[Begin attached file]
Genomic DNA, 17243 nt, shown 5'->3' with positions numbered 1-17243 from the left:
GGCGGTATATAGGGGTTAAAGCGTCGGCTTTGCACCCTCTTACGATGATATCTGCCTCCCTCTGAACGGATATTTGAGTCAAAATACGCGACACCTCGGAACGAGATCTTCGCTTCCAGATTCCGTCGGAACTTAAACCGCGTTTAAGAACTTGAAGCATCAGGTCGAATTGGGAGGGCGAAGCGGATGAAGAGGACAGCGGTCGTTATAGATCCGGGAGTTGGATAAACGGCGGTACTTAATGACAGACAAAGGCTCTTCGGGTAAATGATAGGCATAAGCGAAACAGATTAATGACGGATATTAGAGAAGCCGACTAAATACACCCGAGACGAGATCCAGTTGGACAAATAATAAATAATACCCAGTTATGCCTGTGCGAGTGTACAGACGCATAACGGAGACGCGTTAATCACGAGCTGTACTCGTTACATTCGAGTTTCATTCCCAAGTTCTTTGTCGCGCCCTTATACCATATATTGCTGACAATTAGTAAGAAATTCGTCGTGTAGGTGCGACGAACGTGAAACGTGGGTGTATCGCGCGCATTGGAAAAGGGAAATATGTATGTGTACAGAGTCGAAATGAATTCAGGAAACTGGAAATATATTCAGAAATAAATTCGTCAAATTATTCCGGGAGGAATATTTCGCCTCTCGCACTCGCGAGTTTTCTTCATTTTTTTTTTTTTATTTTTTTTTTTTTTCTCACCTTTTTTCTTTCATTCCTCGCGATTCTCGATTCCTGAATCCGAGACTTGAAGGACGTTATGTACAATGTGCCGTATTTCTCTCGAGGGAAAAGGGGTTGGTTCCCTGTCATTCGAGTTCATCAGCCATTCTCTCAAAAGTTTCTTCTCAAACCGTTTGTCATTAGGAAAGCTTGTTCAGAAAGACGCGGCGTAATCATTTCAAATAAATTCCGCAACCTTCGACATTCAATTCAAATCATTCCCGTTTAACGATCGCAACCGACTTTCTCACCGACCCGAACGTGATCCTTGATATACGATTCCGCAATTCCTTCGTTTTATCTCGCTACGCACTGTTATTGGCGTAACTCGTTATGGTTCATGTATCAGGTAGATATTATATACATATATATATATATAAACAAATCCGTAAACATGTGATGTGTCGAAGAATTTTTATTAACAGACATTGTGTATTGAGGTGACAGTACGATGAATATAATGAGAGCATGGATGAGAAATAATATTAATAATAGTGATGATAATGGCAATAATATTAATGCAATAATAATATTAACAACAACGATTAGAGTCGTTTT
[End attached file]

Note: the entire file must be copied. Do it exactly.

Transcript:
Genomic DNA, 17243 nt, shown 5'->3' with positions numbered 1-17243 from the left:
GGCGGTATATAGGGGTTAAAGCGTCGGCTTTGCACCCTCTTACGATGATATCTGCCTCCCTCTGAACGGATATTTGAGTCAAAATACGCGACACCTCGGAACGAGATCTTCGCTTCCAGATTCCGTCGGAACTTAAACCGCGTTTAAGAACTTGAAGCATCAGGTCGAATTGGGAGGGCGAAGCGGATGAAGAGGACAGCGGTCGTTATAGATCCGGGAGTTGGATAAACGGCGGTACTTAATGACAGACAAAGGCTCTTCGGGTAAATGATAGGCATAAGCGAAACAGATTAATGACGGATATTAGAGAAGCCGACTAAATACACCCGAGACGAGATCCAGTTGGACAAATAATAAATAATACCCAGTTATGCCTGTGCGAGTGTACAGACGCATAACGGAGACGCGTTAATCACGAGCTGTACTCGTTACATTCGAGTTTCATTCCCAAGTTCTTTGTCGCGCCCTTATACCATATATTGCTGACAATTAGTAAGAAATTCGTCGTGTAGGTGCGACGAACGTGAAACGTGGGTGTATCGCGCGCATTGGAAAAGGGAAATATGTATGTGTACAGAGTCGAAATGAATTCAGGAAACTGGAAATATATTCAGAAATAAATTCGTCAAATTATTCCGGGAGGAATATTTCGCCTCTCGCACTCGCGAGTTTTCTTCATTTTTTTTTTTTTATTTTTTTTTTTTTTCTCACCTTTTTTCTTTCATTCCTCGCGATTCTCGATTCCTGAATCCGAGACTTGAAGGACGTTATGTACAATGTGCCGTATTTCTCTCGAGGGAAAAGGGGTTGGTTCCCTGTCATTCGAGTTCATCAGCCATTCTCTCAAAAGTTTCTTCTCAAACCGTTTGTCATTAGGAAAGCTTGTTCAGAAAGACGCGGCGTAATCATTTCAAATAAATTCCGCAACCTTCGACATTCAATTCAAATCATTCCCGTTTAACGATCGCAACCGACTTTCTCACCGACCCGAACGTGATCCTTGATATACGATTCCGCAATTCCTTCGTTTTATCTCGCTACGCACTGTTATTGGCGTAACTCGTTATGGTTCATGTATCAGGTAGATATTATATACATATATATATATATAAACAAATCCGTAAACATGTGATGTGTCGAAGAATTTTTATTAACAGACATTGTGTATTGAGGTGACAGTACGATGAATATAATGAGAGCATGGATGAGAAATAATATTAATAATAGTGATGATAATGGCAATAATATTAATGCAATAATAATATTAACAACAACGATTAGAGTCGTTTT